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Research Article

Vascular transport of insulin to rat cardiac muscle. Central role of the capillary endothelium.

R S Bar, M Boes and A Sandra

Department of Internal Medicine, Veterans Administration Medical Center, Iowa City, Iowa 52240.

Published April 1988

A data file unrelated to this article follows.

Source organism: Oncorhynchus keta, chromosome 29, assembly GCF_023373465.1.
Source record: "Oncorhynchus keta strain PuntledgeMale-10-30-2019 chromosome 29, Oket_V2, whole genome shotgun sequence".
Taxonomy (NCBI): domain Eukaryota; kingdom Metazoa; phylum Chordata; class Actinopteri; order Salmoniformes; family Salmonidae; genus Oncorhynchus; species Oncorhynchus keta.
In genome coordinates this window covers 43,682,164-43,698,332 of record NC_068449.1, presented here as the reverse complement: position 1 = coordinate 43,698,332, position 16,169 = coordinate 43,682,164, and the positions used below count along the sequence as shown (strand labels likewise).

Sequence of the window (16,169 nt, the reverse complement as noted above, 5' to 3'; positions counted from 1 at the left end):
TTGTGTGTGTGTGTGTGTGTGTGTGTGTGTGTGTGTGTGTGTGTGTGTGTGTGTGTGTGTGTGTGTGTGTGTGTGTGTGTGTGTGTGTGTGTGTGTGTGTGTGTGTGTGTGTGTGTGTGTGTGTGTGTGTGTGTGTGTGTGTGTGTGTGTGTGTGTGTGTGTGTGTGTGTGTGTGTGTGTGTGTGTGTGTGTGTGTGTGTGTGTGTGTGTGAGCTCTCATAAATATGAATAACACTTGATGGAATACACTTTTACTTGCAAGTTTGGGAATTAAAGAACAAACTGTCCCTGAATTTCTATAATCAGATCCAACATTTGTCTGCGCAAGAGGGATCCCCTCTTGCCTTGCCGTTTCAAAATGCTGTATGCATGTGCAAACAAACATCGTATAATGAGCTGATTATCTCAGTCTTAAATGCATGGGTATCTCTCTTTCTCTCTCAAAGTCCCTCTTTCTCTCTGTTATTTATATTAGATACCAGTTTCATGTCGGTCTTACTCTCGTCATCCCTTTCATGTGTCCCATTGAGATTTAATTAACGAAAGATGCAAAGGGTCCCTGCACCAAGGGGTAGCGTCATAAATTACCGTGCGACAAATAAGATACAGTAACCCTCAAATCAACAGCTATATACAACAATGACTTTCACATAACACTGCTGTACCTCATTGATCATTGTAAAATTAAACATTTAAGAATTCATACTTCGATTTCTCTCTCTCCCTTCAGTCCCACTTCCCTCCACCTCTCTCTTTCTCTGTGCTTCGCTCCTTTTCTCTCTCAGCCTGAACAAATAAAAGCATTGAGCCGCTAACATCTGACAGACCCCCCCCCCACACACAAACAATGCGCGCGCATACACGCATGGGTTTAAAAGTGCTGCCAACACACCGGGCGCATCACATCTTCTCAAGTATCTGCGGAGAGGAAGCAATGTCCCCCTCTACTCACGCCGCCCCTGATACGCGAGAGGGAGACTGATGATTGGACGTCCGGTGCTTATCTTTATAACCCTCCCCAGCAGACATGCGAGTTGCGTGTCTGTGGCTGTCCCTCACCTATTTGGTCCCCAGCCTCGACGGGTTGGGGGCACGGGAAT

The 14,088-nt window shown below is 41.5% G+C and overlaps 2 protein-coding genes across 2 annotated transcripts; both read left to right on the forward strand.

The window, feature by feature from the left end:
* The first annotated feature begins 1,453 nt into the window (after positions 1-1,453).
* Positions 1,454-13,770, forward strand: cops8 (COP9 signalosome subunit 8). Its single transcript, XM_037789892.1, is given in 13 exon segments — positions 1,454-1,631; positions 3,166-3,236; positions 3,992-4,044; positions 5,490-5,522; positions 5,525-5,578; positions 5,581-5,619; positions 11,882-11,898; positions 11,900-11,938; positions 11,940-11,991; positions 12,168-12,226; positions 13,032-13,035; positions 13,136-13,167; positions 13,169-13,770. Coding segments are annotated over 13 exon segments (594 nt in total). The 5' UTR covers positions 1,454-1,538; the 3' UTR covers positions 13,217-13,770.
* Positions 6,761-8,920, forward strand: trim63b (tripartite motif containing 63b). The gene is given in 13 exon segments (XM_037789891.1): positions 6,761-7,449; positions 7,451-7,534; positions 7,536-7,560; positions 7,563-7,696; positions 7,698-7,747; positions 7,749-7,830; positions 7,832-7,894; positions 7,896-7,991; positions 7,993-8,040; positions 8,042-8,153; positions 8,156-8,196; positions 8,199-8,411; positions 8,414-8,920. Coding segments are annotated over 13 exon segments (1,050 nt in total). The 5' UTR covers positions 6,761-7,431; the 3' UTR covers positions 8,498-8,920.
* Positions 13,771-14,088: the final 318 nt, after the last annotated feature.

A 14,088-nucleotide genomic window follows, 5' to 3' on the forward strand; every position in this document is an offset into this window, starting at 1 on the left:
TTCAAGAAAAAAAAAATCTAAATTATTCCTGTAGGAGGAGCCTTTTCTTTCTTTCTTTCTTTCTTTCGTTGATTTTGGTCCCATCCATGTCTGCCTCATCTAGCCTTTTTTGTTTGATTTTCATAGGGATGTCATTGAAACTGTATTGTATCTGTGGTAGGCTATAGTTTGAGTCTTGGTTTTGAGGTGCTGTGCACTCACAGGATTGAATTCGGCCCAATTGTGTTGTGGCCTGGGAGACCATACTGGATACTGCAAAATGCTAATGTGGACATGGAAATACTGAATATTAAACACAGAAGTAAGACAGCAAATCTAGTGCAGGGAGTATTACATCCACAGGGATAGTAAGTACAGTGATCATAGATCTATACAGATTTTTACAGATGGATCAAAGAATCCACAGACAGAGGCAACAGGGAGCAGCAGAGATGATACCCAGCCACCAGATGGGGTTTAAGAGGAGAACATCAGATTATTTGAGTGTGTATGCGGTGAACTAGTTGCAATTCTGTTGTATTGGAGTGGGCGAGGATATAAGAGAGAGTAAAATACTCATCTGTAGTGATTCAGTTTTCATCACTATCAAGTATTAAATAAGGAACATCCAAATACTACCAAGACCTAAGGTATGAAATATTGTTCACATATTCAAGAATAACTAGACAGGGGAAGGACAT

Using intact, beating hearts, we have assessed the interaction of insulin with capillary endothelium and the subsequent appearance of insulin in cardiac muscle. Rat hearts were perfused with 125I-insulin (10(-10) M) alone or in combination with unlabeled insulin (10(-9)-10(-5) M). 125I grains (shown to represent greater than 90% intact insulin) over both capillary endothelium and cardiac muscle decreased in a dose-dependent manner when hearts were co-perfused with labeled insulin and increasing concentrations of unlabeled insulin. Perfusion of 125I-desoctapeptide (DOP) insulin, a low affinity insulin analogue, with unlabeled insulin (10(-9)-10(-5) M) had no effect on the appearance of 125I-DOP insulin over microvessel endothelium and muscle. When capillary receptors were first destroyed by trypsin treatment or blocked by anti-receptor antibodies, the appearance of 125I-insulin in cardiac muscle decreased proportional to the inhibition of insulin binding to the capillary receptors. We conclude that insulin binding to capillary endothelial receptors is a central step in the transport of intravascular insulin to rat cardiac muscle.

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